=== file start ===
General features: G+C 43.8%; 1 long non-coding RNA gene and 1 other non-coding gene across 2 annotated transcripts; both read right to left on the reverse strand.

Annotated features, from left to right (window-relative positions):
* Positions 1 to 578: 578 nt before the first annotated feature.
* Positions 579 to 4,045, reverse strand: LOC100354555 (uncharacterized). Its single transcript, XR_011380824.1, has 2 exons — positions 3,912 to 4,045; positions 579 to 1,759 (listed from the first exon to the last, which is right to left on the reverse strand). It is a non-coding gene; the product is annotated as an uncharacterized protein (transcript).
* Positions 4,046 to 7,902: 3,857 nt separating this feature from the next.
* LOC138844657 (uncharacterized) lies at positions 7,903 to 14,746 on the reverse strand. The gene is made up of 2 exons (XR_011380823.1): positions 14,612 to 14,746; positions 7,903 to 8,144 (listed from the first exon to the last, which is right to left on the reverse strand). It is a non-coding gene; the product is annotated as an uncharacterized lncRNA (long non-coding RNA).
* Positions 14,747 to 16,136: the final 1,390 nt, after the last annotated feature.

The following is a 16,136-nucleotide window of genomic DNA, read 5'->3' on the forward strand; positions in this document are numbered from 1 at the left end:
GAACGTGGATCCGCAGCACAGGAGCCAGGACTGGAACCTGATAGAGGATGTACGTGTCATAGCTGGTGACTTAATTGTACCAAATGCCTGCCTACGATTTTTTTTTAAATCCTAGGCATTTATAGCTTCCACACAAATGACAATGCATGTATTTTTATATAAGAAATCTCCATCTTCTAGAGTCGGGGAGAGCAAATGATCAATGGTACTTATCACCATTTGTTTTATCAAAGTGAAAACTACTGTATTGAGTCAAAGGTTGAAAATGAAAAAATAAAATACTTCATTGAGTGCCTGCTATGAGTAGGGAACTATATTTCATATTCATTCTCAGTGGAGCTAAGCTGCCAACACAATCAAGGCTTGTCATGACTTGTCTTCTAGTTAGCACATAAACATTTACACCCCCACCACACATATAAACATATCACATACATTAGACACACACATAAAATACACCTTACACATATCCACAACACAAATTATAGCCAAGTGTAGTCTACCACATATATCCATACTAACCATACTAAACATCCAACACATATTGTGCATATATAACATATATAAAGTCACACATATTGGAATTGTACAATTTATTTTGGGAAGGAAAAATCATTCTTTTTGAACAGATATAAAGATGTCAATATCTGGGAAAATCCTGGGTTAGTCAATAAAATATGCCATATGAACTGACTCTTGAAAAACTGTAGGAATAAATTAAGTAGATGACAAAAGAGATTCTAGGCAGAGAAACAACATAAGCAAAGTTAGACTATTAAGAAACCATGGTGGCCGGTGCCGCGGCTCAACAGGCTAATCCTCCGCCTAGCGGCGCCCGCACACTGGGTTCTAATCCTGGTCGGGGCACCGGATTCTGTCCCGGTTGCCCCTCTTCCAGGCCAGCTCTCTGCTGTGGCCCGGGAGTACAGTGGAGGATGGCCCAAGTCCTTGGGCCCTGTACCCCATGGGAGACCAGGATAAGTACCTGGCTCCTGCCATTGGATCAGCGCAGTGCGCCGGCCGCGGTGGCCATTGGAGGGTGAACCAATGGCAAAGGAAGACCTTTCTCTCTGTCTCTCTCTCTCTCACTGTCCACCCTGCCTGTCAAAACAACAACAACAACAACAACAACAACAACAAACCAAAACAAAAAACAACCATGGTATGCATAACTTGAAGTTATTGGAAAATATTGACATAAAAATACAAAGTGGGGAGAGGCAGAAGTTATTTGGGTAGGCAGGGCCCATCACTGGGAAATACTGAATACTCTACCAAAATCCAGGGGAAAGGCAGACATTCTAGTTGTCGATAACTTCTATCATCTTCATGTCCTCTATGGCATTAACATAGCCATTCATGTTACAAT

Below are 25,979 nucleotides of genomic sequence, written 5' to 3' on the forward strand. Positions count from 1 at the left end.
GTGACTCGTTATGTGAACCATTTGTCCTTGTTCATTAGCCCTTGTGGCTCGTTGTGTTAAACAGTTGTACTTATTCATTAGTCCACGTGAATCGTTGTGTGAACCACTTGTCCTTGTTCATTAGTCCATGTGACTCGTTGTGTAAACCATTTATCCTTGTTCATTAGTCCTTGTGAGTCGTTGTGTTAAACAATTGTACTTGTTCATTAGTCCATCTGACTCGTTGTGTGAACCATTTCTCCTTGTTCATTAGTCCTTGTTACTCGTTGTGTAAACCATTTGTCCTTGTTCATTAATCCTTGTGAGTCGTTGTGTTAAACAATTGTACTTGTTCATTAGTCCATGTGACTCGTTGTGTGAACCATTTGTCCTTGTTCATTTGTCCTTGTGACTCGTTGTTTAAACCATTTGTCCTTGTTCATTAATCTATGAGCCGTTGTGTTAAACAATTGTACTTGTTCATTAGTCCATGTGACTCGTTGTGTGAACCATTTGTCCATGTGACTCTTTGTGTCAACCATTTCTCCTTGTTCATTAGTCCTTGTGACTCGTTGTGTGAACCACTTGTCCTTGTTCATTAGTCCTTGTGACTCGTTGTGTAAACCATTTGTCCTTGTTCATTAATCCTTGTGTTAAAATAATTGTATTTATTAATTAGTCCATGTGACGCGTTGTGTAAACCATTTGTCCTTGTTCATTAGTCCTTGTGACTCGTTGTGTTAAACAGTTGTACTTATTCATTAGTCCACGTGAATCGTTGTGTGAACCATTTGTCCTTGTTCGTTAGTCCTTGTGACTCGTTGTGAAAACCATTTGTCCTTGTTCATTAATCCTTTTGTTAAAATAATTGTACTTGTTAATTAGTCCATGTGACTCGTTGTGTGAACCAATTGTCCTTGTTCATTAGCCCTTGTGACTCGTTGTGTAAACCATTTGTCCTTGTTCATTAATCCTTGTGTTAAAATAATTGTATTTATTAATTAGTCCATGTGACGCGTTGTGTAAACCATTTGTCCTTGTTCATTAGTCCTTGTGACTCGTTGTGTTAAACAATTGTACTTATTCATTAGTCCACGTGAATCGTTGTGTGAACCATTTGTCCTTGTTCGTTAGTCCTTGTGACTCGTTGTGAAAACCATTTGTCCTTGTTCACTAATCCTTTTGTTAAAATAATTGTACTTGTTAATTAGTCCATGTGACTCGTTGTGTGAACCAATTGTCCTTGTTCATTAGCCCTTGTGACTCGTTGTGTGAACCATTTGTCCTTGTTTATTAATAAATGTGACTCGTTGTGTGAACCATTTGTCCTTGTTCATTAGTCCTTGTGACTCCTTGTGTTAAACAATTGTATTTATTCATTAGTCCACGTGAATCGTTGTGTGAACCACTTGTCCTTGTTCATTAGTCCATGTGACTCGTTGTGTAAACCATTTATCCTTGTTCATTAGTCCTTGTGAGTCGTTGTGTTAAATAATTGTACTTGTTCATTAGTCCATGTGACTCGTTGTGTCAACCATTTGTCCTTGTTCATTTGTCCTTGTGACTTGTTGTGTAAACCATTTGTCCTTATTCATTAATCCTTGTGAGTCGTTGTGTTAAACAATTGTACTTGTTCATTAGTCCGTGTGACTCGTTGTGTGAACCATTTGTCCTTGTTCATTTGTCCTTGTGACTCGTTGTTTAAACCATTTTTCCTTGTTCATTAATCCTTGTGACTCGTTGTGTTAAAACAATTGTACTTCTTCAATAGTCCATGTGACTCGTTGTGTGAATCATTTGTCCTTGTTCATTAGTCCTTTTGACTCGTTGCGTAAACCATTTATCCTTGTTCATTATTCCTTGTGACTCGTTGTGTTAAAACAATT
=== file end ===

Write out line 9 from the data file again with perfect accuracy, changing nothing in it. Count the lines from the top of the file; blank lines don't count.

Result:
GAACGTGGATCCGCAGCACAGGAGCCAGGACTGGAACCTGATAGAGGATGTACGTGTCATAGCTGGTGACTTAATTGTACCAAATGCCTGCCTACGATTTTTTTTTAAATCCTAGGCATTTATAGCTTCCACACAAATGACAATGCATGTATTTTTATATAAGAAATCTCCATCTTCTAGAGTCGGGGAGAGCAAATGATCAATGGTACTTATCACCATTTGTTTTATCAAAGTGAAAACTACTGTATTGAGTCAAAGGTTGAAAATGAAAAAATAAAATACTTCATTGAGTGCCTGCTATGAGTAGGGAACTATATTTCATATTCATTCTCAGTGGAGCTAAGCTGCCAACACAATCAAGGCTTGTCATGACTTGTCTTCTAGTTAGCACATAAACATTTACACCCCCACCACACATATAAACATATCACATACATTAGACACACACATAAAATACACCTTACACATATCCACAACACAAATTATAGCCAAGTGTAGTCTACCACATATATCCATACTAACCATACTAAACATCCAACACATATTGTGCATATATAACATATATAAAGTCACACATATTGGAATTGTACAATTTATTTTGGGAAGGAAAAATCATTCTTTTTGAACAGATATAAAGATGTCAATATCTGGGAAAATCCTGGGTTAGTCAATAAAATATGCCATATGAACTGACTCTTGAAAAACTGTAGGAATAAATTAAGTAGATGACAAAAGAGATTCTAGGCAGAGAAACAACATAAGCAAAGTTAGACTATTAAGAAACCATGGTGGCCGGTGCCGCGGCTCAACAGGCTAATCCTCCGCCTAGCGGCGCCCGCACACTGGGTTCTAATCCTGGTCGGGGCACCGGATTCTGTCCCGGTTGCCCCTCTTCCAGGCCAGCTCTCTGCTGTGGCCCGGGAGTACAGTGGAGGATGGCCCAAGTCCTTGGGCCCTGTACCCCATGGGAGACCAGGATAAGTACCTGGCTCCTGCCATTGGATCAGCGCAGTGCGCCGGCCGCGGTGGCCATTGGAGGGTGAACCAATGGCAAAGGAAGACCTTTCTCTCTGTCTCTCTCTCTCTCACTGTCCACCCTGCCTGTCAAAACAACAACAACAACAACAACAACAACAACAAACCAAAACAAAAAACAACCATGGTATGCATAACTTGAAGTTATTGGAAAATATTGACATAAAAATACAAAGTGGGGAGAGGCAGAAGTTATTTGGGTAGGCAGGGCCCATCACTGGGAAATACTGAATACTCTACCAAAATCCAGGGGAAAGGCAGACATTCTAGTTGTCGATAACTTCTATCATCTTCATGTCCTCTATGGCATTAACATAGCCATTCATGTTACAAT